IU's eLearning Research and Practice Lab
Actionable insights from the student and faculty surveys about going remote
With the goal of providing actionable insights, the lab's preliminary findings lay out four main recommendations to guide future planning. Here we take things a step further, detailing strategies, resources, and support that can help you figure out what to do with these recommendations.
What are clear learning goals?
Learning goals lay out your expectations for students — what's vital in the course, what they should be able to do at the end of the course, and how to assess their progress along the way. But how do you make them clear?
Be specific, measurable, and learner-centered (meaning focused on student actions, or what they should spend their time practicing and studying). Both course- and assignment-level learning goals should be outcomes-based, focusing on what students should be able to do afterward.
Learn more about developing clear learning goals. The Teaching for Student Success series also has a related module. To get there, enroll in the course if you haven't already, go to Modules and then to Module 1: Course Design, and explore the "What do I need to know about learning outcomes?" section.
Recommendation 1: Assign classwork judiciously and in alignment with clear learning goals
73% of students agreed that it took more effort to complete their assigned work after the transition to remote instruction, and many reported high anxiety due to ballooning numbers of deadlines and assignments.
Most students responding to the study reported increases in coursework volume, and in the effort required to complete it, paired with a decrease in their understanding of the course's learning goals. In open-ended comments, there were also many references to "busy work."
Strategies, resources, and support
On the Keep Teaching website, IU teaching center consultants recommend one assignment per week (posted and submitted via Canvas) that:
- Connects to module and course objectives
- Situates relevance to students' lives/careers (answers the question, "Why are we doing this?")
- Provides a clear process/task list
- Articulates expectations for learning outcomes
This kind of transparency will help students better understand your expectations and the purpose of specific coursework. Clear communication is critical — in your syllabus, assignments, and assessments. (In the following sections, Recommendations 2 and 3 provide suggestions about using excellent communication to ensure students get the interactivity and feedback they need.)
For a deeper dive, read Dr. Katie Linder's Blended Course Design Workbook (online at IUCAT) — featured in this issue's Food for Thought column — or her book on High-Impact Practices in Online Education.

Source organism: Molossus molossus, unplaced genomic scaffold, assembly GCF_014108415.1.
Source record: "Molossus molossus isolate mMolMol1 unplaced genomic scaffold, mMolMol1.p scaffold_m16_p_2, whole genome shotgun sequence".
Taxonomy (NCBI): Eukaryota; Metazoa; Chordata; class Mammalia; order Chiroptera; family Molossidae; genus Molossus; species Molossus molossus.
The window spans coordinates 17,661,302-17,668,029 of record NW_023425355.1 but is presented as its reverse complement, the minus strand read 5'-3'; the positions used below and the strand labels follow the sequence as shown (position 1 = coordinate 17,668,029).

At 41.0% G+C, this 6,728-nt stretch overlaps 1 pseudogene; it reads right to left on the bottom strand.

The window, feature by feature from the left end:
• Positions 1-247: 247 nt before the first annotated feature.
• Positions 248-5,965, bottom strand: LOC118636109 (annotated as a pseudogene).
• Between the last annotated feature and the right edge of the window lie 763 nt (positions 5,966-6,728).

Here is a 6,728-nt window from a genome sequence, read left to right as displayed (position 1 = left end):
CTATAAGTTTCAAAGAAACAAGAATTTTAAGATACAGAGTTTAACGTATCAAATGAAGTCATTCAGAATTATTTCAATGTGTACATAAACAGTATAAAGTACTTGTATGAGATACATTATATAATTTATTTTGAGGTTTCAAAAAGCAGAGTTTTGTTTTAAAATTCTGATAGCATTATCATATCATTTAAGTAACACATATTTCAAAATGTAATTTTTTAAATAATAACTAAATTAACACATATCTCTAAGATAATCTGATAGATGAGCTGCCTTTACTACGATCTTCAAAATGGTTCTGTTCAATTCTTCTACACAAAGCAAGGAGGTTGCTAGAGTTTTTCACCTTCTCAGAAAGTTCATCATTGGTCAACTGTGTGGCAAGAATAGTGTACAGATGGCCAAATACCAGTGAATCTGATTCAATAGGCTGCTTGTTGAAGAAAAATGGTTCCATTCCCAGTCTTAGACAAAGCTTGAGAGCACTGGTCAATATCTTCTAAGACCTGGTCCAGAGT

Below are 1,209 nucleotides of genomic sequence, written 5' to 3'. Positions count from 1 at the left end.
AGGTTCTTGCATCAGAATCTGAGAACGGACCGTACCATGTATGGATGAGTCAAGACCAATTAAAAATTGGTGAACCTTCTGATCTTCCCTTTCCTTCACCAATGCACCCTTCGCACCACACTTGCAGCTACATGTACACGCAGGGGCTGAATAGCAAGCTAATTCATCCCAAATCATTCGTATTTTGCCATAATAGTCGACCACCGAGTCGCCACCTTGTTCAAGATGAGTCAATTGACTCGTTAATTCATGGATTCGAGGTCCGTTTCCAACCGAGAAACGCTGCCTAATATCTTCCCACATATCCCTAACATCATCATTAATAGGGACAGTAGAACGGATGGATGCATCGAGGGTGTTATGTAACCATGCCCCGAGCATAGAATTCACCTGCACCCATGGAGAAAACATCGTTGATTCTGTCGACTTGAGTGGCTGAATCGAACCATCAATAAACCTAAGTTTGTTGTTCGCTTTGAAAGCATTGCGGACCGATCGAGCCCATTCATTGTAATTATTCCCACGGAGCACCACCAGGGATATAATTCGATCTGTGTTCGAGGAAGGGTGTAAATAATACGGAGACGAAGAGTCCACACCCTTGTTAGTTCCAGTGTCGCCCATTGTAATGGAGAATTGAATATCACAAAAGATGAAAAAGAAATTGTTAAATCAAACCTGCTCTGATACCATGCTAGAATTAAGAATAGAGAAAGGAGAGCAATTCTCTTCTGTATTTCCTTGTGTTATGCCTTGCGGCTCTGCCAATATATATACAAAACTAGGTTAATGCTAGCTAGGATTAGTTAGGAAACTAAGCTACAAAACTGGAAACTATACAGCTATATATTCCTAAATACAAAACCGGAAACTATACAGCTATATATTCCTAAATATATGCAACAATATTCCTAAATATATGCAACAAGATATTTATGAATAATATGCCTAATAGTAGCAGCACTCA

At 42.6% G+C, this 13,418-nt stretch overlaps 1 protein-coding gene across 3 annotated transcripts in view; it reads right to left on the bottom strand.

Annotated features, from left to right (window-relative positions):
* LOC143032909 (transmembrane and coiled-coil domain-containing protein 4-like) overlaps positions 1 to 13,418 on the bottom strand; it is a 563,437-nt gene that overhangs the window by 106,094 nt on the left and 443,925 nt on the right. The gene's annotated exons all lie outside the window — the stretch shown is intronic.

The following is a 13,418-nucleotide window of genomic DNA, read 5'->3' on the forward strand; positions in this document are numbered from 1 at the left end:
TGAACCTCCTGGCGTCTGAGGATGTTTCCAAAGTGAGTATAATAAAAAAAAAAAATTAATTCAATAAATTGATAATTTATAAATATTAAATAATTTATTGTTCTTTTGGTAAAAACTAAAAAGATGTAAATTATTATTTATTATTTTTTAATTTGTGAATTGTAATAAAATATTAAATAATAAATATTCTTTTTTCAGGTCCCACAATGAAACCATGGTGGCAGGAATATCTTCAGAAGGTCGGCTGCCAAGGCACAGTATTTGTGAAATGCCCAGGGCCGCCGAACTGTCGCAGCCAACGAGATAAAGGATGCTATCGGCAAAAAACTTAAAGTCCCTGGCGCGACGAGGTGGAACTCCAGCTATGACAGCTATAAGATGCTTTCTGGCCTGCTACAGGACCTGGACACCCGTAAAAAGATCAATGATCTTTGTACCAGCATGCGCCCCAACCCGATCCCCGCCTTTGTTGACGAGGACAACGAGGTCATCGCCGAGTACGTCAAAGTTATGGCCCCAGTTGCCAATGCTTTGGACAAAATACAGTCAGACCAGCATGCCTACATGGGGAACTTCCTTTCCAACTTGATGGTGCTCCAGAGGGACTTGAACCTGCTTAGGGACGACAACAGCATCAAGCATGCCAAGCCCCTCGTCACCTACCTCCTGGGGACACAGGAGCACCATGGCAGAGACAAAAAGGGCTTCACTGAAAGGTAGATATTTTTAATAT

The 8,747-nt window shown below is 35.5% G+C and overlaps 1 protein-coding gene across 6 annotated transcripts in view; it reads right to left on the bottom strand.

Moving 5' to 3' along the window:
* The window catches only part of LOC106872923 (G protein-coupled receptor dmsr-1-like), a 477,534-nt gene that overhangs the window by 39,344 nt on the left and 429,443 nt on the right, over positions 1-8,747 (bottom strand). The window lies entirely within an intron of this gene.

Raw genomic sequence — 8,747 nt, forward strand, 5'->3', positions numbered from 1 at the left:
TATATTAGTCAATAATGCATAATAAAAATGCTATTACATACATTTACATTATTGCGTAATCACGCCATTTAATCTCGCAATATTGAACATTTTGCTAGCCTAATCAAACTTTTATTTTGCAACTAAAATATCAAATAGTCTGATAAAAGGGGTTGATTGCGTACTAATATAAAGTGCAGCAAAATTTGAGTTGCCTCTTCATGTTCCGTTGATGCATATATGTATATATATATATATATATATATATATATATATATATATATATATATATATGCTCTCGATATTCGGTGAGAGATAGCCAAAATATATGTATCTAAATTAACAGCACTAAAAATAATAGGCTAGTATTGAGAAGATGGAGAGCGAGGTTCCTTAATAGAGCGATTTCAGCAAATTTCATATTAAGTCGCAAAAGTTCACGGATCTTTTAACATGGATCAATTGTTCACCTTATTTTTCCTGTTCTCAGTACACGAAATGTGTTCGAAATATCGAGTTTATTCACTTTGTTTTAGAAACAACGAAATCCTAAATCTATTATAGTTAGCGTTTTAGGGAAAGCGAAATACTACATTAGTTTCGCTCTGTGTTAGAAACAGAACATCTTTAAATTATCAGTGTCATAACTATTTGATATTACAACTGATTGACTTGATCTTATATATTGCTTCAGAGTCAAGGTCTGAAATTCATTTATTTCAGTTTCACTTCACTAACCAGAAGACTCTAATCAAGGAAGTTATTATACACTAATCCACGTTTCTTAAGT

Recommendation 2: Create opportunities for student-instructor communication, especially for first- and second-year students
During the spring period of remote instruction, instructors became the primary lifeline between IU and its students. However, 67% of instructors agreed that they felt disconnected from their students, and 74% of students agreed that they'd lost touch with the Indiana University community.
Strategies, resources, and support
As the instructor, you set the tone of communication for the entire class, both in-person and online. Communicating regularly and meaningfully makes the difference between an engaged and a disengaged student. Listening is also essential to creating an atmosphere of trust and mutual understanding, so you know when your students are confused, overwhelmed — or happily learning!
The Keep Teaching website recommends several ways to open lines of communication between yourself, the in-person students, and the online students at the start of each class session — along with suggested ways to be more present outside of regularly scheduled class periods. Check in regularly with your students to find out what kinds of activities work best for them and how you can improve.
For additional ideas, check out Keep Teaching's strategies for communication and building community:
- How can I create and maintain a sense of community in my course?
- How can I hold online office hours?
- How can I keep students engaged during a Zoom class session?
- How can I use student feedback to adjust my course throughout the semester?
Keep it simple: Use Canvas
Canvas Announcements can provide timely reminders — and also help recap, reinforce, and clarify essential ideas from class activities and discussions. They can also help you be more present for your students, increasing their engagement.
Canvas Discussions can help you meaningfully engage with students, guiding them toward the most important aspects of course content. Referring to specific discussion threads and their authors during class can help underscore the value and utility of these discussions.
Also, if you post all assignments and deadlines in Canvas (even when an assignment is completed outside Canvas), your students can make use of the Canvas To-Do list or Boost to stay organized and manage their time effectively.